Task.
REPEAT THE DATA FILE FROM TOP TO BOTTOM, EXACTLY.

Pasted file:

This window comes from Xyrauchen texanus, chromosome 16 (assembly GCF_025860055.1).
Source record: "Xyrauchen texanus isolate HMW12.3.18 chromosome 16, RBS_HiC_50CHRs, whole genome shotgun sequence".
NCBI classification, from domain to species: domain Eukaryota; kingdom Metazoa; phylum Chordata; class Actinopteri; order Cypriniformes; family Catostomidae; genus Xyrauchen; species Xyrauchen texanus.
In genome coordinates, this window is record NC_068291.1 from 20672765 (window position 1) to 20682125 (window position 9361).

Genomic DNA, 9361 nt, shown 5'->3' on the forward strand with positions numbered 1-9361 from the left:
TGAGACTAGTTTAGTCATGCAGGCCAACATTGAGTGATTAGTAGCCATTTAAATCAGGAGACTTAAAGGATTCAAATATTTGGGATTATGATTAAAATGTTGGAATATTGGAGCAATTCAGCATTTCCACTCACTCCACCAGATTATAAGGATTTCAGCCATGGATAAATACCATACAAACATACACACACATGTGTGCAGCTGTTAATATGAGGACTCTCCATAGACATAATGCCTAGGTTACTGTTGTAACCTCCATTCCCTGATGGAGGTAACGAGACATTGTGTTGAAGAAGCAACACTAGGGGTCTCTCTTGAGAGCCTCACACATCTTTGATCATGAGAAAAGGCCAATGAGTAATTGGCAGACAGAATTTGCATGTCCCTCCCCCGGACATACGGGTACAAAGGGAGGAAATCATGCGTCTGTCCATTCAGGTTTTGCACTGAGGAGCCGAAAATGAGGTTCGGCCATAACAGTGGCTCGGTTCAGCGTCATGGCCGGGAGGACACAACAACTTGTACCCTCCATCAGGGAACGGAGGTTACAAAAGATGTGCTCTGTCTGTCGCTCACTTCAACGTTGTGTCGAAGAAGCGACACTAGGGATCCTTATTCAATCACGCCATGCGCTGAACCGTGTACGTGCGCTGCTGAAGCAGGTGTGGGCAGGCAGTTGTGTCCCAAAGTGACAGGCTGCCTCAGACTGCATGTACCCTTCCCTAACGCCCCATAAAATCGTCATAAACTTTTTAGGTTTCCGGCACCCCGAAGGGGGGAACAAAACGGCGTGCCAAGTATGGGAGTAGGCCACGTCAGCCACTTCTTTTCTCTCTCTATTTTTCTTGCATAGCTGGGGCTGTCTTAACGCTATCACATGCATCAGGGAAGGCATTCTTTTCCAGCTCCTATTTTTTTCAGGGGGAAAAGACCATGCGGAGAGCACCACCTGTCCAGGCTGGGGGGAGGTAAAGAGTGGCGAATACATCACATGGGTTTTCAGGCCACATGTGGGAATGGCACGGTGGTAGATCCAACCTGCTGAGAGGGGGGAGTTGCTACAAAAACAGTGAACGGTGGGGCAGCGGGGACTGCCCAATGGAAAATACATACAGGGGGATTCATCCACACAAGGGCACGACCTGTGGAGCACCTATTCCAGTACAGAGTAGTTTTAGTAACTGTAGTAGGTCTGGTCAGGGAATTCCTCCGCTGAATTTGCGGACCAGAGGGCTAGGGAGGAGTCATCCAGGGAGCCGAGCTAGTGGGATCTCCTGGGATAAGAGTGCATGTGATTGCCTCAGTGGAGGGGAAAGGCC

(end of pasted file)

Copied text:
This window comes from Xyrauchen texanus, chromosome 16 (assembly GCF_025860055.1).
Source record: "Xyrauchen texanus isolate HMW12.3.18 chromosome 16, RBS_HiC_50CHRs, whole genome shotgun sequence".
NCBI classification, from domain to species: domain Eukaryota; kingdom Metazoa; phylum Chordata; class Actinopteri; order Cypriniformes; family Catostomidae; genus Xyrauchen; species Xyrauchen texanus.
In genome coordinates, this window is record NC_068291.1 from 20672765 (window position 1) to 20682125 (window position 9361).

Genomic DNA, 9361 nt, shown 5'->3' on the forward strand with positions numbered 1-9361 from the left:
TGAGACTAGTTTAGTCATGCAGGCCAACATTGAGTGATTAGTAGCCATTTAAATCAGGAGACTTAAAGGATTCAAATATTTGGGATTATGATTAAAATGTTGGAATATTGGAGCAATTCAGCATTTCCACTCACTCCACCAGATTATAAGGATTTCAGCCATGGATAAATACCATACAAACATACACACACATGTGTGCAGCTGTTAATATGAGGACTCTCCATAGACATAATGCCTAGGTTACTGTTGTAACCTCCATTCCCTGATGGAGGTAACGAGACATTGTGTTGAAGAAGCAACACTAGGGGTCTCTCTTGAGAGCCTCACACATCTTTGATCATGAGAAAAGGCCAATGAGTAATTGGCAGACAGAATTTGCATGTCCCTCCCCCGGACATACGGGTACAAAGGGAGGAAATCATGCGTCTGTCCATTCAGGTTTTGCACTGAGGAGCCGAAAATGAGGTTCGGCCATAACAGTGGCTCGGTTCAGCGTCATGGCCGGGAGGACACAACAACTTGTACCCTCCATCAGGGAACGGAGGTTACAAAAGATGTGCTCTGTCTGTCGCTCACTTCAACGTTGTGTCGAAGAAGCGACACTAGGGATCCTTATTCAATCACGCCATGCGCTGAACCGTGTACGTGCGCTGCTGAAGCAGGTGTGGGCAGGCAGTTGTGTCCCAAAGTGACAGGCTGCCTCAGACTGCATGTACCCTTCCCTAACGCCCCATAAAATCGTCATAAACTTTTTAGGTTTCCGGCACCCCGAAGGGGGGAACAAAACGGCGTGCCAAGTATGGGAGTAGGCCACGTCAGCCACTTCTTTTCTCTCTCTATTTTTCTTGCATAGCTGGGGCTGTCTTAACGCTATCACATGCATCAGGGAAGGCATTCTTTTCCAGCTCCTATTTTTTTCAGGGGGAAAAGACCATGCGGAGAGCACCACCTGTCCAGGCTGGGGGGAGGTAAAGAGTGGCGAATACATCACATGGGTTTTCAGGCCACATGTGGGAATGGCACGGTGGTAGATCCAACCTGCTGAGAGGGGGGAGTTGCTACAAAAACAGTGAACGGTGGGGCAGCGGGGACTGCCCAATGGAAAATACATACAGGGGGATTCATCCACACAAGGGCACGACCTGTGGAGCACCTATTCCAGTACAGAGTAGTTTTAGTAACTGTAGTAGGTCTGGTCAGGGAATTCCTCCGCTGAATTTGCGGACCAGAGGGCTAGGGAGGAGTCATCCAGGGAGCCGAGCTAGTGGGATCTCCTGGGATAAGAGTGCATGTGATTGCCTCAGTGGAGGGGAAAGGCC